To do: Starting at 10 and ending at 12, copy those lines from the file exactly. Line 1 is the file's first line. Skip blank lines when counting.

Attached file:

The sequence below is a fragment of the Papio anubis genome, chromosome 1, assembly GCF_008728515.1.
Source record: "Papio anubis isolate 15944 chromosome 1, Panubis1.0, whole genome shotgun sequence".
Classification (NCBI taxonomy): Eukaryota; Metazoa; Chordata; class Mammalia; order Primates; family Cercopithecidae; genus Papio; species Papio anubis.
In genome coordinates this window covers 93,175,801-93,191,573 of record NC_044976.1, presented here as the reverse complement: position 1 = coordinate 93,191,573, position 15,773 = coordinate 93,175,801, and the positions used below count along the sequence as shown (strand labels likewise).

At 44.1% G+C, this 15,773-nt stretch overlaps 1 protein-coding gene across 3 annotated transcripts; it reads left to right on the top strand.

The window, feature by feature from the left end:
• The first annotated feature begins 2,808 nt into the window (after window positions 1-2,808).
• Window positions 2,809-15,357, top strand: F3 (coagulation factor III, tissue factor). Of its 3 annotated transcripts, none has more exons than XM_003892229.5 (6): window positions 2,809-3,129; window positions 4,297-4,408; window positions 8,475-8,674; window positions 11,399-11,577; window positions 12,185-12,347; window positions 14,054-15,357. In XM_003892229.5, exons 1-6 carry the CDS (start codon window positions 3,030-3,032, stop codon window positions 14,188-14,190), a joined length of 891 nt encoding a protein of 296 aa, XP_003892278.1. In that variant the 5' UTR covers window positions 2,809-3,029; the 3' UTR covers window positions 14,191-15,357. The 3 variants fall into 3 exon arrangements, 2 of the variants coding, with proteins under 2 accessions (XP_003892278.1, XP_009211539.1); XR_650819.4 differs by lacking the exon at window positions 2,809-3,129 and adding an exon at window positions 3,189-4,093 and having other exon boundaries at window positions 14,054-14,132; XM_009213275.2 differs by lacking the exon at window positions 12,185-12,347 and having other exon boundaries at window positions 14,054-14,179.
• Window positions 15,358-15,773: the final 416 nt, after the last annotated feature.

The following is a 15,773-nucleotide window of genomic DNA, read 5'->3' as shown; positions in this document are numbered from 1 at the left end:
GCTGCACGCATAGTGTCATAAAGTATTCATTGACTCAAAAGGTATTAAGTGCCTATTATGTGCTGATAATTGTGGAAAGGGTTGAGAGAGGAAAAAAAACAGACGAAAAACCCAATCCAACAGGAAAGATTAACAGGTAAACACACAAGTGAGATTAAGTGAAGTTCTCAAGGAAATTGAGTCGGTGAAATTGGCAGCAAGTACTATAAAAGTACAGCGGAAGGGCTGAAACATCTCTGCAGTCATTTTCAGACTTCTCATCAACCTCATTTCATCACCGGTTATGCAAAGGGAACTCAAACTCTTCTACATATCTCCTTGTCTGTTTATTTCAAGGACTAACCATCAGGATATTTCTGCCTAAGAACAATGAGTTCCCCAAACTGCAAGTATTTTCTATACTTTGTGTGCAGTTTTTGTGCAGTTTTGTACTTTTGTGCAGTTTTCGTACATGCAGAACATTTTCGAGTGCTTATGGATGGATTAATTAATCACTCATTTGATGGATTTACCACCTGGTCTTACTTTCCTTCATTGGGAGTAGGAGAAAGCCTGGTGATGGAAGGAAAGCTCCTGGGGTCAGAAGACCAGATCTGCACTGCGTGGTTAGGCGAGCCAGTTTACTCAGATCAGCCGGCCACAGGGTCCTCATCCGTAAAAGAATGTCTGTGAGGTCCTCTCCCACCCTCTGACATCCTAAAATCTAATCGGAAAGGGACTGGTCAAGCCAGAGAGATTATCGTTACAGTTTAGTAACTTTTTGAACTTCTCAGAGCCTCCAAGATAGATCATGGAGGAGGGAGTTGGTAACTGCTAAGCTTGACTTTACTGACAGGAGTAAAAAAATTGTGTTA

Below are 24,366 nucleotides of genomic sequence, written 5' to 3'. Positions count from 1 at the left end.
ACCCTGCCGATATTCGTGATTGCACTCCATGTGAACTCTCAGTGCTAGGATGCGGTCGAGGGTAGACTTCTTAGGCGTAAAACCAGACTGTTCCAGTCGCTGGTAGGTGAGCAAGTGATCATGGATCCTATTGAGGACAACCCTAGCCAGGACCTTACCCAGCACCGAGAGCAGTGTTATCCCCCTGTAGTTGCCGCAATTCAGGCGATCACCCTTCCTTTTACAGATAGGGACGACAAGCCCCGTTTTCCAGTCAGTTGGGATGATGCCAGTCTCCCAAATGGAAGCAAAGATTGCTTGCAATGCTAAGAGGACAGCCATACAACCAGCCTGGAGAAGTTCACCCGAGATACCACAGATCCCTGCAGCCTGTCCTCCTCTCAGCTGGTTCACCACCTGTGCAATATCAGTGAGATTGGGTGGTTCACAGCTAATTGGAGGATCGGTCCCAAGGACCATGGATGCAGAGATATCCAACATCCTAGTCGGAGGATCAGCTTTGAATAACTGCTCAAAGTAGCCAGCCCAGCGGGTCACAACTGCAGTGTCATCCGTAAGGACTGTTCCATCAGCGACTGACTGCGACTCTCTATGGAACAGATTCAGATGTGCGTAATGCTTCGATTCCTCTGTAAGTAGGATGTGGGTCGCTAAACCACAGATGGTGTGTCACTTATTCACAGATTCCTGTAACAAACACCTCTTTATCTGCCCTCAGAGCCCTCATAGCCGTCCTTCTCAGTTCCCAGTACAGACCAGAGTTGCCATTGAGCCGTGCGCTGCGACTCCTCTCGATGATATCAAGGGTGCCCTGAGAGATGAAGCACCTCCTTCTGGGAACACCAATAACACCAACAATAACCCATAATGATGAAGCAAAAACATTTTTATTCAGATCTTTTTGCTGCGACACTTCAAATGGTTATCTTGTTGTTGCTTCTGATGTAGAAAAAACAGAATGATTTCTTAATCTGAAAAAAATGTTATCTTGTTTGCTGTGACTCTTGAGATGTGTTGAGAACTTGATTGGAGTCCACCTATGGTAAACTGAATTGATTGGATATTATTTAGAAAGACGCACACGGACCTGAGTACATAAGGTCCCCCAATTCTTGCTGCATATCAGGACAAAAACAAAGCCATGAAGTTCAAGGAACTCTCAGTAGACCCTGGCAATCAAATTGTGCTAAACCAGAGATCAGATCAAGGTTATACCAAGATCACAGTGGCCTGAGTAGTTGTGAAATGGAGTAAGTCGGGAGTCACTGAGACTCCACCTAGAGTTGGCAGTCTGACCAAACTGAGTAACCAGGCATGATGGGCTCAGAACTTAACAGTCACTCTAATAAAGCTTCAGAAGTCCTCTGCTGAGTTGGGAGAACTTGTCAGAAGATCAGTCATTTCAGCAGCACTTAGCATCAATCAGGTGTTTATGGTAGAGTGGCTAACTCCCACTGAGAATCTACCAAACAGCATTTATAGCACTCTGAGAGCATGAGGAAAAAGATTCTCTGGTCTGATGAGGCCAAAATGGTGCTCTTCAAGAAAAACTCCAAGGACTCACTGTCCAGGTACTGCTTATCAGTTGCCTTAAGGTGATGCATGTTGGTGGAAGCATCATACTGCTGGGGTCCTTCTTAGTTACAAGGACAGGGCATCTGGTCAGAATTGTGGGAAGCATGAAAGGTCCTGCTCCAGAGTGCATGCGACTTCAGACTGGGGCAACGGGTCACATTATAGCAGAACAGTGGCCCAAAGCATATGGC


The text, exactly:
The following is a 15,773-nucleotide window of genomic DNA, read 5'->3' as shown; positions in this document are numbered from 1 at the left end:
GCTGCACGCATAGTGTCATAAAGTATTCATTGACTCAAAAGGTATTAAGTGCCTATTATGTGCTGATAATTGTGGAAAGGGTTGAGAGAGGAAAAAAAACAGACGAAAAACCCAATCCAACAGGAAAGATTAACAGGTAAACACACAAGTGAGATTAAGTGAAGTTCTCAAGGAAATTGAGTCGGTGAAATTGGCAGCAAGTACTATAAAAGTACAGCGGAAGGGCTGAAACATCTCTGCAGTCATTTTCAGACTTCTCATCAACCTCATTTCATCACCGGTTATGCAAAGGGAACTCAAACTCTTCTACATATCTCCTTGTCTGTTTATTTCAAGGACTAACCATCAGGATATTTCTGCCTAAGAACAATGAGTTCCCCAAACTGCAAGTATTTTCTATACTTTGTGTGCAGTTTTTGTGCAGTTTTGTACTTTTGTGCAGTTTTCGTACATGCAGAACATTTTCGAGTGCTTATGGATGGATTAATTAATCACTCATTTGATGGATTTACCACCTGGTCTTACTTTCCTTCATTGGGAGTAGGAGAAAGCCTGGTGATGGAAGGAAAGCTCCTGGGGTCAGAAGACCAGATCTGCACTGCGTGGTTAGGCGAGCCAGTTTACTCAGATCAGCCGGCCACAGGGTCCTCATCCGTAAAAGAATGTCTGTGAGGTCCTCTCCCACCCTCTGACATCCTAAAATCTAATCGGAAAGGGACTGGTCAAGCCAGAGAGATTATCGTTACAGTTTAGTAACTTTTTGAACTTCTCAGAGCCTCCAAGATAGATCATGGAGGAGGGAGTTGGTAACTGCTAAGCTTGACTTTACTGACAGGAGTAAAAAAATTGTGTTA

Below are 24,366 nucleotides of genomic sequence, written 5' to 3'. Positions count from 1 at the left end.